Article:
Meanwhile, Hannah-Jones is being handed a five-year tenure track position on a golden platter. It is not clear what her academic responsibilities will be. However, it can be certain that they will not come close to the burden borne by a typical professor struggling to attain tenure.
Not only is it difficult for the typical professor to attain tenure, the number of academic positions open to Ph.D. students has been declining. The American Historical Association reported in 2019 that there was an average of 122 applicants per advertised academic position in the history field. A 2013 study by Richard C. Larson, Navid Ghaffarzadegan and Yi Xue published in Systems Research and Behavioral Science found that just 12.8 percent of engineering Ph.D. graduates can expect to find an academic position in the US.
The odds of even the most highly accomplished and awarded student of attaining a tenure track position at a university is exceedingly small. This, of course, is not a new phenomenon. Albert Einstein, the greatest physicist of the 20th century, spent years seeking an academic position after submitting his dissertation in 1905. He labored in a Swiss patent office before finally becoming a full professor in 1911. Georg Wilhelm Friedrich Hegel, the greatest philosopher of the 19th century, did not receive a salaried university post until he was 46 years old.
Hannah-Jones is not being given the professorship at UNC at Chapel Hill for any extraordinary genius in her field, journalism. The corpus of work at the New York Times, where the average reporter makes over $100,000 per year, comprises just 23 bylines in the course of more than six years, averaging about four articles each year. Her focus has been on presenting every issue, from schooling and police violence to the very founding of the country, as fundamentally racial. If the term has any meaning at all, her work makes clear that Hannah-Jones is in fact a racist.
The 1619 Project, which rejects the progressive character of the American Revolution and the Civil War and dismisses the interracial fight against slavery and racial inequality, has been a gift to the right. It has allowed Trump and his fascistic acolytes—who sought to carry out a coup and overthrow the Constitution on January 6—to posture as defenders of America’s democratic heritage.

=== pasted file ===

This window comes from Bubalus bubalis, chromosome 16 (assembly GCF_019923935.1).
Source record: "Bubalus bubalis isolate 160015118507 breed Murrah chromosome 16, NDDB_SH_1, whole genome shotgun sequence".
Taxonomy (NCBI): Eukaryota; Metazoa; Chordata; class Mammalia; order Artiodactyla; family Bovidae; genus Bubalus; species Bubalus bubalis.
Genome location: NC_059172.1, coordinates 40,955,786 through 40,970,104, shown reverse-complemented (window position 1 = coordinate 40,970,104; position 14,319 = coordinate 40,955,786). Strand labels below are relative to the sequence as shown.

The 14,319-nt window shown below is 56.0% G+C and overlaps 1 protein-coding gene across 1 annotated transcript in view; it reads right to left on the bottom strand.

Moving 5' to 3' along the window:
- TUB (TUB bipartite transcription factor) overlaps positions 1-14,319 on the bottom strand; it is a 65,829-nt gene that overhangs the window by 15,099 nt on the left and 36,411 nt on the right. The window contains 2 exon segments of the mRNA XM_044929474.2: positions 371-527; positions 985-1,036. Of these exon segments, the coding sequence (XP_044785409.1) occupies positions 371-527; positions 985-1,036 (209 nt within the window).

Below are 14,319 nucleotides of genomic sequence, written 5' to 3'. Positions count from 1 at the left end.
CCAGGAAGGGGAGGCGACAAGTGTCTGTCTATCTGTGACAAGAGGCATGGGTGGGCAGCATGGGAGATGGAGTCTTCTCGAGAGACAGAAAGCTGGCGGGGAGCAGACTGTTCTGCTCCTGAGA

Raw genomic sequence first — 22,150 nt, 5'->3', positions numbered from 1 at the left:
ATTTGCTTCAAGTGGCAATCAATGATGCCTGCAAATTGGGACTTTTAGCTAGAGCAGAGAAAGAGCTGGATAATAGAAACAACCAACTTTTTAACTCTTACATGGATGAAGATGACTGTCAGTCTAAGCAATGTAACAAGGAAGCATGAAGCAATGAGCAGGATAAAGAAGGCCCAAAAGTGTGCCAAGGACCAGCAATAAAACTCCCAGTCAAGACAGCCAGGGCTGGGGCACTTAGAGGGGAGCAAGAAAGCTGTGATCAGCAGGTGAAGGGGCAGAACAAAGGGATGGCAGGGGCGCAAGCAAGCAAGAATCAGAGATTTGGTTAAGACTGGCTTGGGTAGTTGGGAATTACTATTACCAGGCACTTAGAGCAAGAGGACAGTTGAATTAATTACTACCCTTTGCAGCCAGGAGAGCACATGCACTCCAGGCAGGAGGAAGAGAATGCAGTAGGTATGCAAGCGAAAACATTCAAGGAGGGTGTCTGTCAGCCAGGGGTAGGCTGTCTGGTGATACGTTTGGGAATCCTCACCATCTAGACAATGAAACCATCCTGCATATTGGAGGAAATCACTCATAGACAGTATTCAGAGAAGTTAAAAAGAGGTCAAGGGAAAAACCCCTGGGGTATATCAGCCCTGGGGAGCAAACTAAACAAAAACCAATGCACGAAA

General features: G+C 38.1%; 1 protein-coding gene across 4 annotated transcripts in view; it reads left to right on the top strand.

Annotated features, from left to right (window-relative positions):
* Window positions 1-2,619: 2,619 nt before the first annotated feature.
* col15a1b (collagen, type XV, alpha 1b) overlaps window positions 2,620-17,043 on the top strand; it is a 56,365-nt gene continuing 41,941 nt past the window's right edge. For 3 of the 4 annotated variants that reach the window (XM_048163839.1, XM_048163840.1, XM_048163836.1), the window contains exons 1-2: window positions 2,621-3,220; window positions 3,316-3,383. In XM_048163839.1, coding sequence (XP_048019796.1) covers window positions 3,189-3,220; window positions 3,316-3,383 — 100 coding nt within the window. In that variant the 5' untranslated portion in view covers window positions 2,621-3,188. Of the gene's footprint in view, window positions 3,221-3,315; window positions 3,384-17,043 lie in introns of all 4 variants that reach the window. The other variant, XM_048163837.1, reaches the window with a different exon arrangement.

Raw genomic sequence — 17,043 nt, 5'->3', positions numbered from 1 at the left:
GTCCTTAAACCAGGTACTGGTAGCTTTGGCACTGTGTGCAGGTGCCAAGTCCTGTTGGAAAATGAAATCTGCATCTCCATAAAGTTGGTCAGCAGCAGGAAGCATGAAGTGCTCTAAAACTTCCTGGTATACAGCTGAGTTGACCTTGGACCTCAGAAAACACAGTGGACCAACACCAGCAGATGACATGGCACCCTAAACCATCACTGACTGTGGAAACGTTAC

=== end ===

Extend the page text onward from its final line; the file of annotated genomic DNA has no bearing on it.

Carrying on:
With all the resources and editors of the paper behind it, the 1619 Project turned out to be nothing more than an exercise in the racialist falsification of American history. When the poor journalism of the 1619 Project was exposed by the World Socialist Web Site, Hannah-Jones claimed to be writing history. And when her shoddy history was demolished by leading American historians, she declared that it was just a work of journalism.
In fact, Hannah-Jones is neither a journalist nor a historian. She is a celebrity, someone who is famous for being famous. She has been created and promoted by the New York Times as the public face of an effort to racialize American history and political discourse. All her awards have been based on nothing more than the need to shore up this false narrative.
Far from being marginalized, large sums are being invested in Hannah-Jones. Much is at stake for all the corporations and billionaire investors involved. A single online Zoom lecture in February brought Hannah-Jones a check for $25,000. From book deals with Random House imprints One World and Kokila, to film, television and documentary deals with Oprah, Lionsgate and Disney owned Hulu, the 1619 Project is being spun into a major money-making operation.